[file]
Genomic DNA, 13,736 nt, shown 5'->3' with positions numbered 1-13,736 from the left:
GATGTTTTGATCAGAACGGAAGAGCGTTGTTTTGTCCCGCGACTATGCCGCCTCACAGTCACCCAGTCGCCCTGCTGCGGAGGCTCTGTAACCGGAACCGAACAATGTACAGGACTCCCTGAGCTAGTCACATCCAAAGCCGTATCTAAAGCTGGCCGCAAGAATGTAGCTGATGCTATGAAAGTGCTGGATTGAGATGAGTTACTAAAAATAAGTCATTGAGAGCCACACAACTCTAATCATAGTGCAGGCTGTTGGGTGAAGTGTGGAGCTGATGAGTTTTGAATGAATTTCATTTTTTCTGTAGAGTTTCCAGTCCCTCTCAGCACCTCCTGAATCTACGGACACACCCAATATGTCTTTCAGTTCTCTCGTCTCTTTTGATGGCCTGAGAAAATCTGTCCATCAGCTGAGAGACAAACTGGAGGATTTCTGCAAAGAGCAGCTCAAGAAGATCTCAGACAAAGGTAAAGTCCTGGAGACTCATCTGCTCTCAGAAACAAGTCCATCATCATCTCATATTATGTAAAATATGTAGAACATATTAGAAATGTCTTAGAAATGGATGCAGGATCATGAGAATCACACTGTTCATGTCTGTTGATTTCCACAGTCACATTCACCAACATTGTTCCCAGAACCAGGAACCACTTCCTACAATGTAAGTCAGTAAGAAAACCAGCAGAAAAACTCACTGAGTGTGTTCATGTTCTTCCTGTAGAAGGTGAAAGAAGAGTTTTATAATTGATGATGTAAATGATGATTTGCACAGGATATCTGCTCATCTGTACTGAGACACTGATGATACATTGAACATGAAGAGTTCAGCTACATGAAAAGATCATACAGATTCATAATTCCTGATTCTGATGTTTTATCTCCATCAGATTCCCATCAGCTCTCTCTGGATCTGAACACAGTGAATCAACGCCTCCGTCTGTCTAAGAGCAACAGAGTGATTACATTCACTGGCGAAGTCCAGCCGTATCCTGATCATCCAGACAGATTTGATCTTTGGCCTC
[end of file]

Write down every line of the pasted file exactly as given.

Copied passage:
Genomic DNA, 13,736 nt, shown 5'->3' with positions numbered 1-13,736 from the left:
GATGTTTTGATCAGAACGGAAGAGCGTTGTTTTGTCCCGCGACTATGCCGCCTCACAGTCACCCAGTCGCCCTGCTGCGGAGGCTCTGTAACCGGAACCGAACAATGTACAGGACTCCCTGAGCTAGTCACATCCAAAGCCGTATCTAAAGCTGGCCGCAAGAATGTAGCTGATGCTATGAAAGTGCTGGATTGAGATGAGTTACTAAAAATAAGTCATTGAGAGCCACACAACTCTAATCATAGTGCAGGCTGTTGGGTGAAGTGTGGAGCTGATGAGTTTTGAATGAATTTCATTTTTTCTGTAGAGTTTCCAGTCCCTCTCAGCACCTCCTGAATCTACGGACACACCCAATATGTCTTTCAGTTCTCTCGTCTCTTTTGATGGCCTGAGAAAATCTGTCCATCAGCTGAGAGACAAACTGGAGGATTTCTGCAAAGAGCAGCTCAAGAAGATCTCAGACAAAGGTAAAGTCCTGGAGACTCATCTGCTCTCAGAAACAAGTCCATCATCATCTCATATTATGTAAAATATGTAGAACATATTAGAAATGTCTTAGAAATGGATGCAGGATCATGAGAATCACACTGTTCATGTCTGTTGATTTCCACAGTCACATTCACCAACATTGTTCCCAGAACCAGGAACCACTTCCTACAATGTAAGTCAGTAAGAAAACCAGCAGAAAAACTCACTGAGTGTGTTCATGTTCTTCCTGTAGAAGGTGAAAGAAGAGTTTTATAATTGATGATGTAAATGATGATTTGCACAGGATATCTGCTCATCTGTACTGAGACACTGATGATACATTGAACATGAAGAGTTCAGCTACATGAAAAGATCATACAGATTCATAATTCCTGATTCTGATGTTTTATCTCCATCAGATTCCCATCAGCTCTCTCTGGATCTGAACACAGTGAATCAACGCCTCCGTCTGTCTAAGAGCAACAGAGTGATTACATTCACTGGCGAAGTCCAGCCGTATCCTGATCATCCAGACAGATTTGATCTTTGGCCTC